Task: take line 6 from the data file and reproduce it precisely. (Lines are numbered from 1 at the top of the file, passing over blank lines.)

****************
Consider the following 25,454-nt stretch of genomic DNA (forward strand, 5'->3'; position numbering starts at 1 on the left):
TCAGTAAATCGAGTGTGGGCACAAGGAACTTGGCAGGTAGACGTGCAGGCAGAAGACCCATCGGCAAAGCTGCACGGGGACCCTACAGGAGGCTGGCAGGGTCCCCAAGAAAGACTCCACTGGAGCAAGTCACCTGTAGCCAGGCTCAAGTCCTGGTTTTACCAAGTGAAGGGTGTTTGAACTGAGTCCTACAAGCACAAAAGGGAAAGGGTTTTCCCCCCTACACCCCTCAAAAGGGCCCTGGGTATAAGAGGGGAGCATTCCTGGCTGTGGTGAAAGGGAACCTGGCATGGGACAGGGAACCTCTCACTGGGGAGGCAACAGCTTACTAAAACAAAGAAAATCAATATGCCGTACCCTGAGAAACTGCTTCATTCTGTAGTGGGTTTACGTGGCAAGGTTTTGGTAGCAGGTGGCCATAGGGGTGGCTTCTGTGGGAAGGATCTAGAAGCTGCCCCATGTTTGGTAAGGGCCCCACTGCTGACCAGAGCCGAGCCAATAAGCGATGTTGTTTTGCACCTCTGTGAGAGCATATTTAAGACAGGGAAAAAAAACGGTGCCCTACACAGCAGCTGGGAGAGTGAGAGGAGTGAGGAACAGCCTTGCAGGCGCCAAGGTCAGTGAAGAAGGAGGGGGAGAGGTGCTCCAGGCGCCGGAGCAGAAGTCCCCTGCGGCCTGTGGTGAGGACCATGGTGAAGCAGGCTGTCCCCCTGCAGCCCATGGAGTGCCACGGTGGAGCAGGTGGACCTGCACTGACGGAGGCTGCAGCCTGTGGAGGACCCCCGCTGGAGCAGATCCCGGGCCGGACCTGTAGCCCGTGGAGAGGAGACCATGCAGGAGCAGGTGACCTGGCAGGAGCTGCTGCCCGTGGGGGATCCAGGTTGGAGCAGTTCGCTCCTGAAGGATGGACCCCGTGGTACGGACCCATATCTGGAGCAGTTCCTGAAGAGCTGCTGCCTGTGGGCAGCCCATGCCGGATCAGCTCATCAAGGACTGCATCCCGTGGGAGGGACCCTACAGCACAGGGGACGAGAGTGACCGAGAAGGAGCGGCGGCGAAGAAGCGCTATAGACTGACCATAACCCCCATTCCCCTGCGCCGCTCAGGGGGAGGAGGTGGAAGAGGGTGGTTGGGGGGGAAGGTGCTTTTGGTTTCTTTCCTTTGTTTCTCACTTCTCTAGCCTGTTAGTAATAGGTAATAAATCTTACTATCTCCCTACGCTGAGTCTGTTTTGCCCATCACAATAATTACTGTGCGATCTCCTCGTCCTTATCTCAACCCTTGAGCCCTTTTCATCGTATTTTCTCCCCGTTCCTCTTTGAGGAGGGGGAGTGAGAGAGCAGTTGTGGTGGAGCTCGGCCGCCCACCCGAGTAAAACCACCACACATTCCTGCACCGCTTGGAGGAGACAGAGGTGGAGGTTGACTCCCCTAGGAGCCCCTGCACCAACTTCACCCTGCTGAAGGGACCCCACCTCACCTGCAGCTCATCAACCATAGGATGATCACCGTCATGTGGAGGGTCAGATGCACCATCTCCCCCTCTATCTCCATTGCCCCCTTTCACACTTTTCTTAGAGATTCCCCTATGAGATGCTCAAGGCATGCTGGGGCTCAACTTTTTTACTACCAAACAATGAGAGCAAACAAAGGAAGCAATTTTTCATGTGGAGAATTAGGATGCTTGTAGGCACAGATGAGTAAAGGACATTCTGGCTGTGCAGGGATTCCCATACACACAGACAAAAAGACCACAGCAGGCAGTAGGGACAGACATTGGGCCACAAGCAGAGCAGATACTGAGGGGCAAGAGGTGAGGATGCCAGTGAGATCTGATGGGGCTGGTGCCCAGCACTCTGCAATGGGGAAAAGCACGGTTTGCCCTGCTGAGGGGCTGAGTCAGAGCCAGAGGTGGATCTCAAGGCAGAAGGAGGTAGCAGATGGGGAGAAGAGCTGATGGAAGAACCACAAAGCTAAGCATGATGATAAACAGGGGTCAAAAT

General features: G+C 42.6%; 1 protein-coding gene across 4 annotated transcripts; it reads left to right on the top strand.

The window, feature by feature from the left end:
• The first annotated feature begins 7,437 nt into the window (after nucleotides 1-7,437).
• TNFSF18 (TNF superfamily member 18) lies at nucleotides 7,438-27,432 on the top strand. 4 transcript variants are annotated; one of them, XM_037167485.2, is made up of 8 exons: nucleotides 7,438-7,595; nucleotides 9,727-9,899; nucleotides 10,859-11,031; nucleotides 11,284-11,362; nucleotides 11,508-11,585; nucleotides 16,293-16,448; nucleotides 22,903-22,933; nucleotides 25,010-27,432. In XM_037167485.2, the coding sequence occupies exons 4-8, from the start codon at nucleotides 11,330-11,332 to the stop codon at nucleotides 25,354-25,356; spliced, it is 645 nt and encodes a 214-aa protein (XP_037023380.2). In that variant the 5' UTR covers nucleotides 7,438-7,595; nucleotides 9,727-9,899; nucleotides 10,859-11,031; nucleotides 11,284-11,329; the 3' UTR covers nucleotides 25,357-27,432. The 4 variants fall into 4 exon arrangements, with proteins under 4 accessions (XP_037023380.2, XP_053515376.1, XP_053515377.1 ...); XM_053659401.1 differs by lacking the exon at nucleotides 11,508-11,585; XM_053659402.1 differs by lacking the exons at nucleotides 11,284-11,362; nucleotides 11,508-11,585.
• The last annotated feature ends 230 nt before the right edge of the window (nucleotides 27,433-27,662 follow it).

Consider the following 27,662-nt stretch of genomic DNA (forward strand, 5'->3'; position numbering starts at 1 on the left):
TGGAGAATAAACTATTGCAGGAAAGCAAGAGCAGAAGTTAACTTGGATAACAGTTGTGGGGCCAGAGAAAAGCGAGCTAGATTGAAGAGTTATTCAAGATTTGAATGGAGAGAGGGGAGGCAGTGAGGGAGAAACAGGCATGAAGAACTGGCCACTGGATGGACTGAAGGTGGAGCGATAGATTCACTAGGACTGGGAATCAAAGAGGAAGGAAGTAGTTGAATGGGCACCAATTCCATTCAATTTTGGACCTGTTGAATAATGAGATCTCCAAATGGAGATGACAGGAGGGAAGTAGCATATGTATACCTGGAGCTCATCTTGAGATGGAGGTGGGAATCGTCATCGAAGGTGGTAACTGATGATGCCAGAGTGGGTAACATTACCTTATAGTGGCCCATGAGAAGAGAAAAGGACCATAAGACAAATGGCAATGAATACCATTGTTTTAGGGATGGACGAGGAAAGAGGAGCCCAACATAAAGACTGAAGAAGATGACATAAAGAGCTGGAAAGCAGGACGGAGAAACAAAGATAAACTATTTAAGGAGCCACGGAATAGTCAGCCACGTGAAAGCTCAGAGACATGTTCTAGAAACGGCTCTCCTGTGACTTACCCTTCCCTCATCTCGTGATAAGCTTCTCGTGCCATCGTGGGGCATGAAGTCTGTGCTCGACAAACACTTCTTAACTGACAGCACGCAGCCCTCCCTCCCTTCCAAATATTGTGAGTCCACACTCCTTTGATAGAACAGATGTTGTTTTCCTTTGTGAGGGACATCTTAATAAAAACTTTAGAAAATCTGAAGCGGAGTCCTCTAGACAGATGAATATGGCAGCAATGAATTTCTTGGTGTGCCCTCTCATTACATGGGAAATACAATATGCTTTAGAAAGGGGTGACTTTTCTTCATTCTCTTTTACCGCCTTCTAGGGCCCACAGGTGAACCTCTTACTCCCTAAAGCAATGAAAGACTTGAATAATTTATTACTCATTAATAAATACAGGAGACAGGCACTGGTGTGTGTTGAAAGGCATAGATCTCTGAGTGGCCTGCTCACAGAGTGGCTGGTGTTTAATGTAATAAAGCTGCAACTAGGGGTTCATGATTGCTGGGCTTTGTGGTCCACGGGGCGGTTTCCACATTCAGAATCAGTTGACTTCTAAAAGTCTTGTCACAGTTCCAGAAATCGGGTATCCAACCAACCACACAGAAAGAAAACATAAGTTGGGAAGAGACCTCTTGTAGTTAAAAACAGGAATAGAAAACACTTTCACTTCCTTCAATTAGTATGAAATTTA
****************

• TNFSF18 (TNF superfamily member 18) lies at nucleotides 7,438-27,432 on the top strand. 4 transcript variants are annotated; one of them, XM_037167485.2, is made up of 8 exons: nucleotides 7,438-7,595; nucleotides 9,727-9,899; nucleotides 10,859-11,031; nucleotides 11,284-11,362; nucleotides 11,508-11,585; nucleotides 16,293-16,448; nucleotides 22,903-22,933; nucleotides 25,010-27,432. In XM_037167485.2, the coding sequence occupies exons 4-8, from the start codon at nucleotides 11,330-11,332 to the stop codon at nucleotides 25,354-25,356; spliced, it is 645 nt and encodes a 214-aa protein (XP_037023380.2). In that variant the 5' UTR covers nucleotides 7,438-7,595; nucleotides 9,727-9,899; nucleotides 10,859-11,031; nucleotides 11,284-11,329; the 3' UTR covers nucleotides 25,357-27,432. The 4 variants fall into 4 exon arrangements, with proteins under 4 accessions (XP_037023380.2, XP_053515376.1, XP_053515377.1 ...); XM_053659401.1 differs by lacking the exon at nucleotides 11,508-11,585; XM_053659402.1 differs by lacking the exons at nucleotides 11,284-11,362; nucleotides 11,508-11,585.